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Russian Ladies of the Avant-garde
 

Tuesday, January 16, 2001

Russian Ladies of the Avant-garde

by Linda DeLaine

Russia's avant-garde period was possibly the most dynamic of any in Russia's history. Most consider the greatest artists of this time to have been Suprematist artist Kasimir Malevich, Constructivism founder Vladimir Tatlin (well known for his Monument to the Comintern [1919]), abstract Impressionist Wassily Kandinsky and revolutionary artist and photographer Alexander Rodchenko.

During the early years of the 20th century, Russian artists, anxious to learn the latest in European styles, traveled to cultural centers such as Paris and Munich to study. They quickly picked up on the latest trends and styles in all art venues. By the onset of WWI, Russian artists had not only learned the European techniques and styles, but had used them to develop something truly new and unique. The vision of a new world presented by the Bolsheviks and the Revolution played well with these artists, creators of Russia's "new" art movement. This small collection of artists had two choices: emigrate or support the Communist regime. Those who chose to stay in Russia set forth their own artistic ideals as the vanguard of Communist culture--and in the process created a unique and lasting body of art and theory.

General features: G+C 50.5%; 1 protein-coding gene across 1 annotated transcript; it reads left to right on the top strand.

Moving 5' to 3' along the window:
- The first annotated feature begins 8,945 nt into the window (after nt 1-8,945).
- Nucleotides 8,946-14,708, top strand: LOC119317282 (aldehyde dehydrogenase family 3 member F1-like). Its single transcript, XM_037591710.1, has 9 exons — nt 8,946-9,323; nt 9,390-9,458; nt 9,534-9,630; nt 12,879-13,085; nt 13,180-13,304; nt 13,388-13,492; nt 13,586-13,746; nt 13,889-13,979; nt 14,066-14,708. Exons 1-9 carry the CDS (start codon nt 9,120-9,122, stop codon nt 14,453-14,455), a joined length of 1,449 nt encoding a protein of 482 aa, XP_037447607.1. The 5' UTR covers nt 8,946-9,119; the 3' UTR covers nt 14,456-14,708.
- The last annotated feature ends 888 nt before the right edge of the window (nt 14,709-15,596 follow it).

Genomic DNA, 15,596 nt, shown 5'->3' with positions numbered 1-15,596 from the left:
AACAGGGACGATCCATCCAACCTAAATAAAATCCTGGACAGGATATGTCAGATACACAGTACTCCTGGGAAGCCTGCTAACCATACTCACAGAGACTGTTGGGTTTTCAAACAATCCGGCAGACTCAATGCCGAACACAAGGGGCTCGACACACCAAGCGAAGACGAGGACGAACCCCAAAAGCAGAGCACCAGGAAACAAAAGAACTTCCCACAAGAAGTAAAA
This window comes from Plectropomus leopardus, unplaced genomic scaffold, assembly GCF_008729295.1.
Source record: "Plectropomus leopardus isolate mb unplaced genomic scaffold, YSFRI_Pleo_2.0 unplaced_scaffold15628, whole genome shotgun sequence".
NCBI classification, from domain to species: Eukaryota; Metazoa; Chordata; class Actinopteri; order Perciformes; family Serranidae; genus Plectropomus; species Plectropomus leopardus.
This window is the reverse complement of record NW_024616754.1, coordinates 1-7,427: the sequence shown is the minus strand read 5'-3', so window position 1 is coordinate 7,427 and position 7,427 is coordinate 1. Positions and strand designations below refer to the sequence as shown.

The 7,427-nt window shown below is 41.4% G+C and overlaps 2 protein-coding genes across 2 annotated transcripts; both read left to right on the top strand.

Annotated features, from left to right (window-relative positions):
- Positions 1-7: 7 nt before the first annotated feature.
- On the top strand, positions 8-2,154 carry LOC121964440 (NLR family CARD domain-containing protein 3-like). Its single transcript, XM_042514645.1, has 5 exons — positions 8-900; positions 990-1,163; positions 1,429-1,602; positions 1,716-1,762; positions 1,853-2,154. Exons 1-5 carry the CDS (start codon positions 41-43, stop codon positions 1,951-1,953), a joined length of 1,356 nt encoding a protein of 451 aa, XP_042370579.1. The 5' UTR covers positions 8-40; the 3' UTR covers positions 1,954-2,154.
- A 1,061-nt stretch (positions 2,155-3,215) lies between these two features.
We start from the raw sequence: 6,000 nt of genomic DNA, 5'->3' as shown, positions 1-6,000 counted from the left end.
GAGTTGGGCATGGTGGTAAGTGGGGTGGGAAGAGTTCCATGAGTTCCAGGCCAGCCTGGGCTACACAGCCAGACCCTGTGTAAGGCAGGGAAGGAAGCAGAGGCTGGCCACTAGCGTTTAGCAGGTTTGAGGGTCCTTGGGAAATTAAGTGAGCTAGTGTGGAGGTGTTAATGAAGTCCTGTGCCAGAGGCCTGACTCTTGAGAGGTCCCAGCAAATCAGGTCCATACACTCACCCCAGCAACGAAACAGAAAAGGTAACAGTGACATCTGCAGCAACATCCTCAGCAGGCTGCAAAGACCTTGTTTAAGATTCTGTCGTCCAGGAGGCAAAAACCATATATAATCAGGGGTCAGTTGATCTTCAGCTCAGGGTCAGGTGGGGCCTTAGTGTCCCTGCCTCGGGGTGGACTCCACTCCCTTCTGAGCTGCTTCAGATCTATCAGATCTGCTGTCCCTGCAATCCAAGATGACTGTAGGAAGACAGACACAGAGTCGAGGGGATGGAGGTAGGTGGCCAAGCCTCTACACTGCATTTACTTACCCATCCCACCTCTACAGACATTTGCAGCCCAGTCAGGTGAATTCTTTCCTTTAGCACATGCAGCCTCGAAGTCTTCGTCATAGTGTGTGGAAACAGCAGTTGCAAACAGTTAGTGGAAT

Lesser known members of the Russian avant-garde movement are six women whose contributions are equally important as their more famous male associates. This elite list includes Aleksandra Ekster, Natalya Goncharova, Lyubov Popova, Olga Rozanova, Varvara Stepanova and Nadezhda Udaltsova. Recently, their works were brought together by the Guggenheim Museum in an exhibit titled Amazons of the Avant-Garde. The exhibit is being shown at the Old Tretyakov Gallery (State Tretyakov Gallery) in Moscow, as well as in Berlin, Venice, Bibao, New York and London.

As we know, Amazons were the part fact, part mythical warrior women of ancient Russia as recorded in by Greek historian, Herodotus. So, what does this have to do with this exhibit and/or these six female artists? Nothing, really, except that they are considered by the exhibit's curator, Zelfira Tregulova, to have been powerful influences on avant-garde art and Soviet culture. Given the time during which they created (first 15 years or so of the 1900s), they were extremely independent, strong minded women who were also well-off and well educated.

Most of these six artists studied in art schools in France, Germany and Italy for further study and returned to Russia around 1912-13. At this time, they each began perfecting their own style and producing the revolutionary works we can see today. Most successful artists are mentored by another accomplished artist.

Natalya Goncharova (1881-1962), determined to blur or erase totally the line between male and female artists, dressed in men's clothes and lived out of wedlock with fellow Mikhail Larionov. Natalya was the most dramatic of the group of women and, as the eldest, served as somewhat of a matriarch.